The sluttiness of fitness

Apparently, to be fit now, in the traditional sense, means seductively doing your upright row so that your (fake) boobs ooze out of your sports bra whilst your tight booty pops out of its short shorts. Working out with full make-up and your hair extensions in is a must. You may even be mistaken for someone who actually cares about how much they can lift, how long they can run for, striving to reach new goals and push their body beyond its physical and mental limits.

I scroll through social media everyday- when I’m walking to uni, or waiting for that annoying guy at the gym to get off the machine I want. We all know that what we see on sites such as Instagram, Pinterest and Facebook isn’t reality, we all know it can fill our minds with crap, yet that doesn’t stop us from reading it. Mere images can fill minds with negativity, hate, upset, resentment… just as they can inspire, motivate, make you laugh or smile. What we see every day can subconsciously, or rather will, influence our thought patterns, be it postively or negatively. I follow mostly fitness bloggers, gymers and foodie people on social media, and the more I look at these pages, the more annoyed I get at the portrayal and manipulation of health and fitness. Since when was health synonymous for too much butt cheak and cleavage? Correct me if I’m wrong, but I was of the belief that exercise was done to make your body physicllay stronger, leaner, more flexible, and to mentally focus, destress, and release endorphins. Being an avid ‘gymer’ now can have the connotations of being too self-absorbed.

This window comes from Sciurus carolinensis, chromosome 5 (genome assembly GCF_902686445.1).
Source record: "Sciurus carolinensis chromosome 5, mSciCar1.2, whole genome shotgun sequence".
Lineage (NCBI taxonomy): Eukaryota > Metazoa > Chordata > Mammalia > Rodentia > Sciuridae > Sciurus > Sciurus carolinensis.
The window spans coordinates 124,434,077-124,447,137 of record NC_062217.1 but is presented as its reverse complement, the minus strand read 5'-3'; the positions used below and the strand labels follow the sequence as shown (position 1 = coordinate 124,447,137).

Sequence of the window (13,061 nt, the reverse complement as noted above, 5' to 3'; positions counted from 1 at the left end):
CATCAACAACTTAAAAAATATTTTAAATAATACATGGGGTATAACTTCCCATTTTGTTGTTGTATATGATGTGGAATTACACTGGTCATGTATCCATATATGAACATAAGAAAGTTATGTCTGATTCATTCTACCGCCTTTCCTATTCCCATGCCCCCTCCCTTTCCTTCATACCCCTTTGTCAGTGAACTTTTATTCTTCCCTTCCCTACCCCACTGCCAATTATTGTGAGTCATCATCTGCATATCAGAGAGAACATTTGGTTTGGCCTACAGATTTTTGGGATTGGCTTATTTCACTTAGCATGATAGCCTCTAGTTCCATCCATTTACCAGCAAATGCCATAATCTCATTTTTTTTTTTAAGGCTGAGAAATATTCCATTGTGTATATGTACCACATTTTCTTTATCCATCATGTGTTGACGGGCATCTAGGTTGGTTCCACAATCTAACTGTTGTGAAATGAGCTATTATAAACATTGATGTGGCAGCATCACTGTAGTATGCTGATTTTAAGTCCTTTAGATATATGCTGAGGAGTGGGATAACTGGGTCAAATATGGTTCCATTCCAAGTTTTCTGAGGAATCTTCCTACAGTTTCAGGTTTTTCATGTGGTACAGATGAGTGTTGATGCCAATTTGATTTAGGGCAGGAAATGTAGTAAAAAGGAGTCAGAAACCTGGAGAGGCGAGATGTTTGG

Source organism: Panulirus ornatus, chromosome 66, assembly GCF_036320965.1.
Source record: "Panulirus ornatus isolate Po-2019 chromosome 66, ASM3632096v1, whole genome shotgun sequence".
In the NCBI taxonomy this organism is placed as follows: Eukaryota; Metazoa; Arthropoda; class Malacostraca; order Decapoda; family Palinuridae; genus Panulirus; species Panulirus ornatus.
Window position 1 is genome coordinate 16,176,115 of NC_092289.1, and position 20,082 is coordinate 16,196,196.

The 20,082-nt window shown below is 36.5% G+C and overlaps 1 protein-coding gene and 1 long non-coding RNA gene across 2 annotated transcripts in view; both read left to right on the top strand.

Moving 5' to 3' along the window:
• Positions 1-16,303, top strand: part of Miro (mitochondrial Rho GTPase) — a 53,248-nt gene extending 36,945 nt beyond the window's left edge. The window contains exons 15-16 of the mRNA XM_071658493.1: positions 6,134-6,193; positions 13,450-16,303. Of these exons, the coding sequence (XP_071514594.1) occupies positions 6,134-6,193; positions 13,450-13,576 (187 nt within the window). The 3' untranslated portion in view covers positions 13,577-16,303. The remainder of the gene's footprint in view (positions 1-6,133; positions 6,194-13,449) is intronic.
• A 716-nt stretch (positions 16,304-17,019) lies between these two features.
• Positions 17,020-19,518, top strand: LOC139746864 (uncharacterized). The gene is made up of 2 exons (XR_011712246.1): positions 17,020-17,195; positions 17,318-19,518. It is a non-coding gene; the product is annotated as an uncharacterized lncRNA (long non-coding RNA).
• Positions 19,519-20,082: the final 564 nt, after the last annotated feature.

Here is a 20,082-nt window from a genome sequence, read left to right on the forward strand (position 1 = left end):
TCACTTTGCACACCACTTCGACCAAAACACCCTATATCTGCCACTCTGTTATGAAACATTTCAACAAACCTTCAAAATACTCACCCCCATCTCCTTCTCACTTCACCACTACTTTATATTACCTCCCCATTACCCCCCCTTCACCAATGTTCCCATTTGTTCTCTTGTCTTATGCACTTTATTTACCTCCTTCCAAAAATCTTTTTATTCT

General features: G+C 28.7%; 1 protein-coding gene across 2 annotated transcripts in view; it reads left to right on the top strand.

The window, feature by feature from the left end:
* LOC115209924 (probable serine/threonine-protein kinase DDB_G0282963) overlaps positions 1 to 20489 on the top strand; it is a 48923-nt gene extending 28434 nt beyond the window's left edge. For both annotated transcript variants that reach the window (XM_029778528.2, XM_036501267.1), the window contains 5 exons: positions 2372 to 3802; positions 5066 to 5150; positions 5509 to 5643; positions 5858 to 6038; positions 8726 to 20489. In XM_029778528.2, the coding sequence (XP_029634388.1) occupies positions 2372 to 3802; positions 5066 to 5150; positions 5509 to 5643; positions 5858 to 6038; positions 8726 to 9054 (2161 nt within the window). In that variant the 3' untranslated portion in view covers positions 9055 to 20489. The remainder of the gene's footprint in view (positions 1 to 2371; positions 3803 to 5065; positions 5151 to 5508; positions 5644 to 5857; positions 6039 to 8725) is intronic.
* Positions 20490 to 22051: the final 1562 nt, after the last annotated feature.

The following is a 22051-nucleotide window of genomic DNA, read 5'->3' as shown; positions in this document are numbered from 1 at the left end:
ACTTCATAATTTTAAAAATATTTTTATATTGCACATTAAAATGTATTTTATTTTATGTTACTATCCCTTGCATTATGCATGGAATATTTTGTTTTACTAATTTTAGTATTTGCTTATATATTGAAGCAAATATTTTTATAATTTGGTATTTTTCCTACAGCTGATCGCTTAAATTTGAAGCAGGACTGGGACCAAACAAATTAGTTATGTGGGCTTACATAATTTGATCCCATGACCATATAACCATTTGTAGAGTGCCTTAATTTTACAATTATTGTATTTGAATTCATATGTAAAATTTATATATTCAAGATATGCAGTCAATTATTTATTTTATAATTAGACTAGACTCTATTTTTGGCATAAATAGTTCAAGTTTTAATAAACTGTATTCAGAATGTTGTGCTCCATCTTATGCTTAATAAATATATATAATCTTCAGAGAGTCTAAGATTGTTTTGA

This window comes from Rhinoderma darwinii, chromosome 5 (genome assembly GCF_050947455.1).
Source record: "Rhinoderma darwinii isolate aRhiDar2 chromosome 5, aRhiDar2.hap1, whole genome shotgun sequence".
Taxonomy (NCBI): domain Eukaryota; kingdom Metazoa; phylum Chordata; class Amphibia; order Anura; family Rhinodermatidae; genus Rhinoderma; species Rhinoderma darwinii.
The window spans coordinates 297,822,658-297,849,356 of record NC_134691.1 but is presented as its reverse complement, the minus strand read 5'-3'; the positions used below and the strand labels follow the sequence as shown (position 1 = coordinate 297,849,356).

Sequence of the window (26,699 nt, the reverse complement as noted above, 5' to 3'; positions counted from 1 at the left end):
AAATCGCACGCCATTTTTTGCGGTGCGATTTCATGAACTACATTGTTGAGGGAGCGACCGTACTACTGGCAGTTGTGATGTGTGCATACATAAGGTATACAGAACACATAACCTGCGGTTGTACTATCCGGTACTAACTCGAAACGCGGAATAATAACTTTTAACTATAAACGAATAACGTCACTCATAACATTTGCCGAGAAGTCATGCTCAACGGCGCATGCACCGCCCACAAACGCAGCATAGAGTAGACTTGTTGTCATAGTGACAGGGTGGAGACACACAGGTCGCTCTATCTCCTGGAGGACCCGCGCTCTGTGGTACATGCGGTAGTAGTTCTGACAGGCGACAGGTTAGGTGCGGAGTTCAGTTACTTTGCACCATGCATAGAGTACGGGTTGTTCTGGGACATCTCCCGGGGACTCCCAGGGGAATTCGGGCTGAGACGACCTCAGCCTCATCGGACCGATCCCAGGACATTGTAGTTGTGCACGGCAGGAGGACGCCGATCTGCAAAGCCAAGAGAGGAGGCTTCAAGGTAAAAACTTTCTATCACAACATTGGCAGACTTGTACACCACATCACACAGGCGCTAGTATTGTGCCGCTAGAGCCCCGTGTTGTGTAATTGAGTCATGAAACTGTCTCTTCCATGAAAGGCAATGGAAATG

Because the gym is no longer just a place for increasing strength and endurance, for creating self-belief and self-confidence, or even overcoming illesses, say anorexia. It has become the home of a generation obsessed with working out to look ‘fit’, to gain self-worth through the opinion of others, to fit into the image society has created for us: have the perfect round butt, with skinny legs and big boobs, all in keeping with a toned but not ‘too muscular’ look. What’s worse is the arrogance that comes with it, and the sense off human hierarchy that comes with a ripped six pack and no body fat. How many times do you see girls look each other up and down in a judgemental manner at the gym, rather than congratulating them on their hard work and dedication, or helping each other with technique? Just as often as guys help out the tiny ectomorph rather than mocking and undermining him.

Social media in particular is feeding this rise of the gym cult, and with it images of women, who are neither realistic body goals nor are they the epitome of health and fitness. If we open our eyes to what we really see on our screens rather than mindlessly absorb the information we’re fed, we’ll realise that social media is not always an accurate representation of the truth, and must be used mindfully. Don’t be tricked by filter techniques, nifty camera work and the ‘oh so effortlessly’ way that her golden abs gleam with dewy perspiration… it probably took 50 shots and 50 sit ups to get the photo first. Even having recovered from anorexia now, I still sometimes find myself being warped by the media, and it makes me worry for those girls who believe everything they see, for those anorexic girls who are striving for something that’s unattainable. Let’s see instead some real and natural girls, just working out hard and looking insane for it! Girls of all athletic builds, runners or weight lifters, recovering anorexics or those trying to lose weight, let’s show social media that we don’t conform to what society has prescribed us, rather we define it. Let’s redefine the meaning of what it is to be fit. Less slutiness, more health and fitness, please.